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Creating Effective Decision Aids for Complex Tasks

Caroline Clarke Hayes and Farnaz Akhavi

Journal of Usability Studies, Volume 3, Issue 4, August 2008, pp. 152-172

Article Contents


Introduction

Creating effective decision aids is not simply a matter of finding a method that computes the most correct answer or the interface that best presents the data, but also of finding the most effective way to integrate tools with human problem solving needs. For example, tools based on mathematically correct and sophisticated models may not actually improve problem solving performance if they frame the problem in a way that does not fit human problem solvers' approaches.

In this work, we have chosen to study decision aids that support the product design process, because the ability to compete in the global economy is highly dependant on the ability to rapidly produce high quality, low cost products. However, products such as cell phones, healthcare systems, or space stations are becoming increasingly complex. This means that product designers face greater decision making challenges than ever before.

We have further chosen to focus on design decisions made during the very early, conceptual stages of design, because decisions made at this stage have the largest impact on the cost, quality, and success of a product (Ishii, 2004). By the time one gets to the final stages of the design process, the major decisions have already been made and further choices have relatively little impact. Unfortunately, the conceptual design stage is an inconvenient time at which to make decisions and commitments because choices based on cost and performance must be made between alternatives that are little more than rough. It is simply not possible to produce accurate assessments of cost and performance during the conceptual design stage.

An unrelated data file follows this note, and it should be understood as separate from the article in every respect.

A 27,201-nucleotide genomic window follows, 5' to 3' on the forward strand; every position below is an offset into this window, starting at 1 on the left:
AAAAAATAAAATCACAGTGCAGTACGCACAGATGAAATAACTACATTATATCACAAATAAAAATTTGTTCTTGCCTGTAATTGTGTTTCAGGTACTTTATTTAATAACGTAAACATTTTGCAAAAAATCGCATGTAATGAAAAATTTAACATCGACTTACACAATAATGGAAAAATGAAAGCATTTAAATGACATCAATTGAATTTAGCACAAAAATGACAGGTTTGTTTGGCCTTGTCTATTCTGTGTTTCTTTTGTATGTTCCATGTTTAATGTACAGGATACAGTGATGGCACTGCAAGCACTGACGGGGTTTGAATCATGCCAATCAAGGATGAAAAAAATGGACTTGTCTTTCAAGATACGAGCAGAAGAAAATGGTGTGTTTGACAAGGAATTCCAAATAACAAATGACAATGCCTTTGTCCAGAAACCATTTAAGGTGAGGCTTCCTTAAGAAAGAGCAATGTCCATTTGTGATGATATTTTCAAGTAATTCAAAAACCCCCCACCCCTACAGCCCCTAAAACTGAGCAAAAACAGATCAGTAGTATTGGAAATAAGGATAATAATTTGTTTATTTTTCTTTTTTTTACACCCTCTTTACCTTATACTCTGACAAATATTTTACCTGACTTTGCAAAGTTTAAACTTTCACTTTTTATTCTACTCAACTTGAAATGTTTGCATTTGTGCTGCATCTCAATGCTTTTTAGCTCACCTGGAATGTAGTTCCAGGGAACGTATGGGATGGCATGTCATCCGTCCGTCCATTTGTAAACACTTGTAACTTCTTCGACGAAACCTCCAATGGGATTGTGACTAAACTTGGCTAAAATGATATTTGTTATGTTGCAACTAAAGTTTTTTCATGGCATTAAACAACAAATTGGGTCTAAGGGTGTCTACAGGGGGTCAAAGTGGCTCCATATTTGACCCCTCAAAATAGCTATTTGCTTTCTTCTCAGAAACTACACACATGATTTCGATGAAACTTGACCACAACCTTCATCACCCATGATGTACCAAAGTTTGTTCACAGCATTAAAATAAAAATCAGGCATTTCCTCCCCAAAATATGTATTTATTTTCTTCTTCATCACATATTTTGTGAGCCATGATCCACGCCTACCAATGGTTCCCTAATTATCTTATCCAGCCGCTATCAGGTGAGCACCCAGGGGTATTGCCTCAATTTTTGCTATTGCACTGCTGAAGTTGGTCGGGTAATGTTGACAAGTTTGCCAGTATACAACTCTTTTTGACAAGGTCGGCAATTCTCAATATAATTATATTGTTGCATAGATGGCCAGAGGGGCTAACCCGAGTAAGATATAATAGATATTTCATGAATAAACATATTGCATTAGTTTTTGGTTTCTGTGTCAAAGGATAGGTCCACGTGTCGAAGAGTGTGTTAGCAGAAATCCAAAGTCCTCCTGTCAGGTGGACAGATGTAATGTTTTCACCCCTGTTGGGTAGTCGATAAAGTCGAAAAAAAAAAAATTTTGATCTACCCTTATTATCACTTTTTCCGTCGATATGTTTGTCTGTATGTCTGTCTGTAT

Yet product designers must make choices anyway in order to make the design task manageable. They must because there may be hundreds or even thousands of alternative designs and possible variants for a single complex product. It may require a team of 20, 100, or more designers to fully develop even one alternative to a sufficient level of detail that accurate cost and performance estimates can be produced. Thus, it is simply too expensive to develop them all to a level of detail sufficient to allow one to accurately choose the best with certainty. Some may argue that it is inappropriate to apply mathematical methods during conceptual design because of the uncertainty and lack of detail. However, this is where designers face the largest decision making challenges and where improvements can have the largest impact.

Mathematical decision making approaches that represent the uncertainty of a situation have long held great theoretical appeal for helping product designers make better design decisions for all the reasons above. However, while product designers routinely use many computer tools to help them visualize, analyze, and simulate the performance of products, mathematical decision methods are not used consistently in their daily work. This is not to say that they do not use them. In fact they do. Many companies use a variety of decision making techniques to explain or justify major decisions. However, designers do not tend to use these methods in their day-to-day design decision making to the extent that one might expect.